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Abu Dhabi Investment Authority no longer has the world’s richest sovereign wealth fund says SWFI

Posted on 05 November 2012 with no comments from readers

The Abu Dhabi Investment Authority has lost its crown as the world’s richest sovereign wealth fund to Norway, according to a ranking compiled by the Sovereign Wealth Fund Institute.

The Norwegian Government Pension Fund has $656 billion under management, that’s $29 billion more than ADIA. However the Abu Dhabi sovereign wealth fund for less than one million nationals is still bigger than the $533 million estimated for Saudi Arabia’s SAMA Foreign Holdings and the Kuwait Investment Authority whose asset base was severely hit by the Iraqi occupation.

ADIA’s assets

ADIA owns less than five per cent in many of the world’s top quoted companies as well as Citigroup bonds and a recently acquired stake in London’s Gatwick Airport.

The SWFI report noted that a third of the investment funds held by the world’s top 20 investment funds are located in the Middle East with an estimated $1.8 trillion under management. It is no wonder global fund managers constantly show up in the Gulf States.

In June ADIA published its annual report, though this did not disclose the fund size, any of its positions or actual profits. All it reported was a fall in 20-year annualised profit margins from 7.6 to 6.9 per cent between 2010 and 2011.

MD Sheikh Hamed Bin Zayed Al Nahyan then stated that 2011 was a year ‘that reinforced our view of the important role that diversification and maintaining a long-term focus can play in safeguarding against unexpected risks and delivering sustainable returns.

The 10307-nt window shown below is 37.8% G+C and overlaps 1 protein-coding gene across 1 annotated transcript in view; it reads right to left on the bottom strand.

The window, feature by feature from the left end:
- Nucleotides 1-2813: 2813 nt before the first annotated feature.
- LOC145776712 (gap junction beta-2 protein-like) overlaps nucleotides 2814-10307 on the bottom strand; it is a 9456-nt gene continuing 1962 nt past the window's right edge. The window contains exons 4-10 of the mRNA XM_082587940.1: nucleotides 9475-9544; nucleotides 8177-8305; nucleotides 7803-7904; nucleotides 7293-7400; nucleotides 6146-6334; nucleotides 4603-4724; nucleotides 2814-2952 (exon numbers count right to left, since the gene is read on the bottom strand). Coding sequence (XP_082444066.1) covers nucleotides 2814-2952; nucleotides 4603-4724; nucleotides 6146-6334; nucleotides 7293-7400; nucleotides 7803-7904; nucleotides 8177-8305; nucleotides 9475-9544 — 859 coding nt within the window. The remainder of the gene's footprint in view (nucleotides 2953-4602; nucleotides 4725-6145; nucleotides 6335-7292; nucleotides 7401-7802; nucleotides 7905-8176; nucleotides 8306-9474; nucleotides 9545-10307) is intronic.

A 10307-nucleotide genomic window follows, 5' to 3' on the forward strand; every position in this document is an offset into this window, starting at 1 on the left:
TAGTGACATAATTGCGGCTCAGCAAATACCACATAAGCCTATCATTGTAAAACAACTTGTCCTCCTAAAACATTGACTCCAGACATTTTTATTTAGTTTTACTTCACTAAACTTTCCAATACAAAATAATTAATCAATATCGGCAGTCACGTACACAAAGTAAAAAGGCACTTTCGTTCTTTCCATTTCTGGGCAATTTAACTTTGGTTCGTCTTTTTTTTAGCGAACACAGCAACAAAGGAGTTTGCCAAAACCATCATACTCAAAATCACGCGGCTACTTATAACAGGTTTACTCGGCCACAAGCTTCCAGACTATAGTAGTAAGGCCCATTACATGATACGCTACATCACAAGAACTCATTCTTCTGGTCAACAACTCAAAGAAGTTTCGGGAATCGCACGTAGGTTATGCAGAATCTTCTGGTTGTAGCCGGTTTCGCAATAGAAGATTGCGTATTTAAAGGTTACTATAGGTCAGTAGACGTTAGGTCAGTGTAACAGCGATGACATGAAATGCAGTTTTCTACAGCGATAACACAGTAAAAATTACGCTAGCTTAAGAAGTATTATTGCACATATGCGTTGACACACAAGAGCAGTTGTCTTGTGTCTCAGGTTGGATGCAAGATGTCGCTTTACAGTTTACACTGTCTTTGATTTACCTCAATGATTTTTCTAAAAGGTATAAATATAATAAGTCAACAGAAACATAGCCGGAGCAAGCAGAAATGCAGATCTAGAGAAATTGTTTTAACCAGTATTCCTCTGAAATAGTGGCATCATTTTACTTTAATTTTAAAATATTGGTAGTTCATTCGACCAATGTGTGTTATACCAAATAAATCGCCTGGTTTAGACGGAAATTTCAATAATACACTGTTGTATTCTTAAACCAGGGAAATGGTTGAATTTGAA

Diversification

‘Economic advances require the input of capital through a range of vehicles, from private equity and direct investments to public equities, hedge funds and also government bonds… As a long-term investor, we see ourselves and others with similar investment horizons as providers of this necessary capital, with the advantage of patience and the ability to ride out dips in the economic cycle.’

For a nation of eight million people, some seven million of them expatriate workers, the Abu Dhabi sovereign wealth funds represents a remarkable source of economic stability and a diversification away from an overwhelming dependence on oil revenues.

Of course ADIA is only one of of a collection of funds, though the others are understood to be much smaller. When these are rolled up Abu Dhabi still holds the largest sovereign wealth funds in aggregate. The UAE’s leading emirate has gotten so rich it is even diversifying its sovereign wealth funds.

Posted on 05 November 2012 Categories: GCC Economics, GCC Stock Markets, Sovereign Wealth Funds

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